Guest Post: Writing Space of Lucinda Riley, author of Girl on the Cliff

The Girl on the Cliff by Lucinda Riley, author of The Orchid House, will be released later this month by Atria Books.  Grania Ryan, the protagonist, returns to Ireland following a devastating heartbreak in New York.  She meets the young Aurora Lisle on the cliff edge, and little does she know that she’ll change Ryan’s life.  Her mother warns her to be careful of the Lisle family, but it is not until she finds a trove of family letters dating back to 1914 that she realizes how entwined the families have been.

Check out Lucinda Riley’s writing space:

I have a strange aversion to ‘offices’, mainly because it makes me feel as though I’m actually working. And writing for me isn’t a job, it’s a way of life. The nearest to an inside office space I have is my drawing-room at home in the winter, but the minute the sun shines I hop through a window and sit on the bench outside. Because I record the first draft of the story into a dictaphone, which basically means talking to myself for four months, it makes me ‘portable’ and able to work anywhere. And being outside in the fresh air is my preferred location. So, my three ‘outside offices’ are the gardens at our Hall in Norfolk, the terrace of our house in Thailand and the balcony of our house in the South of France. The kids are used to seeing Mummy wandering around in a bikini with a microphone strapped to the top of it. I’m sure this method is unusual, but again, a bikini signals a ‘holiday’, rather than ‘work’ and this takes the pressure off psychologically and helps the words flow. However, being permanently ‘strapped up’, I must always remember to switch off and remove the tape recorder before I go for a swim or, er, other activities …! The method I use works for me fantastically well, except for the fact that when I’ve been dictating into the tape for long periods of time, it has been known for me to ask the children; ‘hello comma darling comma how are you question mark space new line’! When the first draft is finished I begin editing with a red pen onto the typed-up manuscript.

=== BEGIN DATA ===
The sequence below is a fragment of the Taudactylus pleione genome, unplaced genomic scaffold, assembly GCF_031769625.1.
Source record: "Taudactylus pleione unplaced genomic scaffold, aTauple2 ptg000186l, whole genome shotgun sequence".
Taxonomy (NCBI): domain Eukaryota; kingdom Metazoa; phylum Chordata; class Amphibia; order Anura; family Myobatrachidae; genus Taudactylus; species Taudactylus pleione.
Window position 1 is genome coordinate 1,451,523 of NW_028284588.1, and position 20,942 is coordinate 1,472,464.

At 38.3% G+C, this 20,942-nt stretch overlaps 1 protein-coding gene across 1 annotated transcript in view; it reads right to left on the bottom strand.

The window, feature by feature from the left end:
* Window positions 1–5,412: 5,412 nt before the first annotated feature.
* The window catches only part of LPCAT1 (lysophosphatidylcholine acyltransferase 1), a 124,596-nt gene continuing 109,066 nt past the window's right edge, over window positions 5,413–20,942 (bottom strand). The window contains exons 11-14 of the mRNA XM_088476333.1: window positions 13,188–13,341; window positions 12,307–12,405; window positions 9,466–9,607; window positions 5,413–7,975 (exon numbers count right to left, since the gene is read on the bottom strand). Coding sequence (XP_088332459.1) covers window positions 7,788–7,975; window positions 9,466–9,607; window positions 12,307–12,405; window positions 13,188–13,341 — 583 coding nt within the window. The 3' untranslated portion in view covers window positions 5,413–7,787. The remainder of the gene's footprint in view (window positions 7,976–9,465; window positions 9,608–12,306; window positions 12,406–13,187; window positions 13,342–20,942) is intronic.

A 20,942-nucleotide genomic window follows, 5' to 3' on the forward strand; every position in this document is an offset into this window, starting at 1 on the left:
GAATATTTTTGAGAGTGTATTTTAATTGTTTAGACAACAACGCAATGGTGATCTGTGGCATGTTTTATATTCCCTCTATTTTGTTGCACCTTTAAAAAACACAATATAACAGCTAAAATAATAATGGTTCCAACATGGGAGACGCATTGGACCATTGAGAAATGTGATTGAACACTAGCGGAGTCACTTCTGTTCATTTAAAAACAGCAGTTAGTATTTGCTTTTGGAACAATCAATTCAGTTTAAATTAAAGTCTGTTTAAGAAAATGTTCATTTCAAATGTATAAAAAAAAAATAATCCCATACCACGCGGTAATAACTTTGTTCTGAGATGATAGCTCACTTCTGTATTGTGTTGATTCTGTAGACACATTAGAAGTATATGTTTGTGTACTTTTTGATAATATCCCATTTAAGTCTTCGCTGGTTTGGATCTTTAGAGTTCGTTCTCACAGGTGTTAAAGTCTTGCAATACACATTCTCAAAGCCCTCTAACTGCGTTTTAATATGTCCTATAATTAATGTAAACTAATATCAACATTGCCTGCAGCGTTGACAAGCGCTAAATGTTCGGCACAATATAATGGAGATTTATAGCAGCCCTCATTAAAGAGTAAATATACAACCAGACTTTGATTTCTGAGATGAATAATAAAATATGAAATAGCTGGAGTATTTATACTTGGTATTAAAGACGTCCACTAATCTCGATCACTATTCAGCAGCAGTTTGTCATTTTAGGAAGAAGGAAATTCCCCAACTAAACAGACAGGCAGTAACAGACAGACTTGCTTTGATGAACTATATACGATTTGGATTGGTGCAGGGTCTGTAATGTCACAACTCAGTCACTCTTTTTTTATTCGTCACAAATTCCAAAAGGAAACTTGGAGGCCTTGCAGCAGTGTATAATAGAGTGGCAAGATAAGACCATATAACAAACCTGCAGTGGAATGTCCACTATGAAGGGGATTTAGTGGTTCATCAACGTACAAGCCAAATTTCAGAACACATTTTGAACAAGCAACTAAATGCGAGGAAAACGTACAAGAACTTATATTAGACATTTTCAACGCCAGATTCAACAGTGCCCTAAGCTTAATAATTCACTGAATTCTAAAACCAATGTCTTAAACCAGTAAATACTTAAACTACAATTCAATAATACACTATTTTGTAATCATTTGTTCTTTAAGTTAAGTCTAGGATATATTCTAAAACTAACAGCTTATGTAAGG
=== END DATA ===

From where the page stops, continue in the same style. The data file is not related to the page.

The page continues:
At present, as it’s October and becoming colder here in England, I’m in my winter ‘office’. Our 300 year old Hall is far too large to heat during the day. And if I sneakily turn the switch to ‘on’, my husband always finds me out! So, I wrap up in layers and sit by a roaring log-fire working on editing the new book. I have an ancient, threadbare chair, a stash of red pens and a pot of tea on the table beside me.

And now … I will confess that I have a perfectly lovely ‘office’ here at home, where my PA works happily. But to this day, I can honestly say I’ve never written a single word in it. And guess what? I’m sitting writing this in the kitchen.

Thanks, Lucinda, for sharing your writing space with us.

Mailbox Monday #195

Mailbox Mondays (click the icon to check out the new blog) has gone on tour since Marcia at A Girl and Her Books, formerly The Printed Page passed the torch. This month’s host is BookNAround.